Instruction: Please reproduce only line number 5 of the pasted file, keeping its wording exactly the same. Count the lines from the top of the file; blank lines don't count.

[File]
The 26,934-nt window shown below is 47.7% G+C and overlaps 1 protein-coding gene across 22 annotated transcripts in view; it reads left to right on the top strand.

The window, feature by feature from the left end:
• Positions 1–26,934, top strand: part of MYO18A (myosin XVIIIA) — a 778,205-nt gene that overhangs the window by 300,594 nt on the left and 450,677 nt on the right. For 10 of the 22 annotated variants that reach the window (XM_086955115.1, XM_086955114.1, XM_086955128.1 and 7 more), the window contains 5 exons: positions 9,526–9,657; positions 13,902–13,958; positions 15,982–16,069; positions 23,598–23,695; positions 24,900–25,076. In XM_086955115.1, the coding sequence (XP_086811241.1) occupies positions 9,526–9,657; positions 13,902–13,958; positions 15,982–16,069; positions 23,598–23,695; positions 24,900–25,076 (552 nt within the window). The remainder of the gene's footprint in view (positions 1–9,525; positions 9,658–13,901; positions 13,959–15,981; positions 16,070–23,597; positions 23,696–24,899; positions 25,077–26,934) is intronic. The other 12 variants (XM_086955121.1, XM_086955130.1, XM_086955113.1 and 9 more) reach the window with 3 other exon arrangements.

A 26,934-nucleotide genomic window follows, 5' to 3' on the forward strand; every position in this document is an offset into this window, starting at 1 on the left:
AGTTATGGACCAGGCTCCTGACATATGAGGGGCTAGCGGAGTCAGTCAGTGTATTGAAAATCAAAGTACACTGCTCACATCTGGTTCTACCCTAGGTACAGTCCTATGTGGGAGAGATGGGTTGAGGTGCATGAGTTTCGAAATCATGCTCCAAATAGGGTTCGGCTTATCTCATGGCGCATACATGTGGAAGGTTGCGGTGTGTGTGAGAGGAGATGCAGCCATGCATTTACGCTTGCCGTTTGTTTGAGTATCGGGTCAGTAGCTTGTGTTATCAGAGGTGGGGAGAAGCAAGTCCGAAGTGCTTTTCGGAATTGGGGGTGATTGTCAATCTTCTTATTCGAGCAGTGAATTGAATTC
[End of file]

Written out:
AGTTATGGACCAGGCTCCTGACATATGAGGGGCTAGCGGAGTCAGTCAGTGTATTGAAAATCAAAGTACACTGCTCACATCTGGTTCTACCCTAGGTACAGTCCTATGTGGGAGAGATGGGTTGAGGTGCATGAGTTTCGAAATCATGCTCCAAATAGGGTTCGGCTTATCTCATGGCGCATACATGTGGAAGGTTGCGGTGTGTGTGAGAGGAGATGCAGCCATGCATTTACGCTTGCCGTTTGTTTGAGTATCGGGTCAGTAGCTTGTGTTATCAGAGGTGGGGAGAAGCAAGTCCGAAGTGCTTTTCGGAATTGGGGGTGATTGTCAATCTTCTTATTCGAGCAGTGAATTGAATTC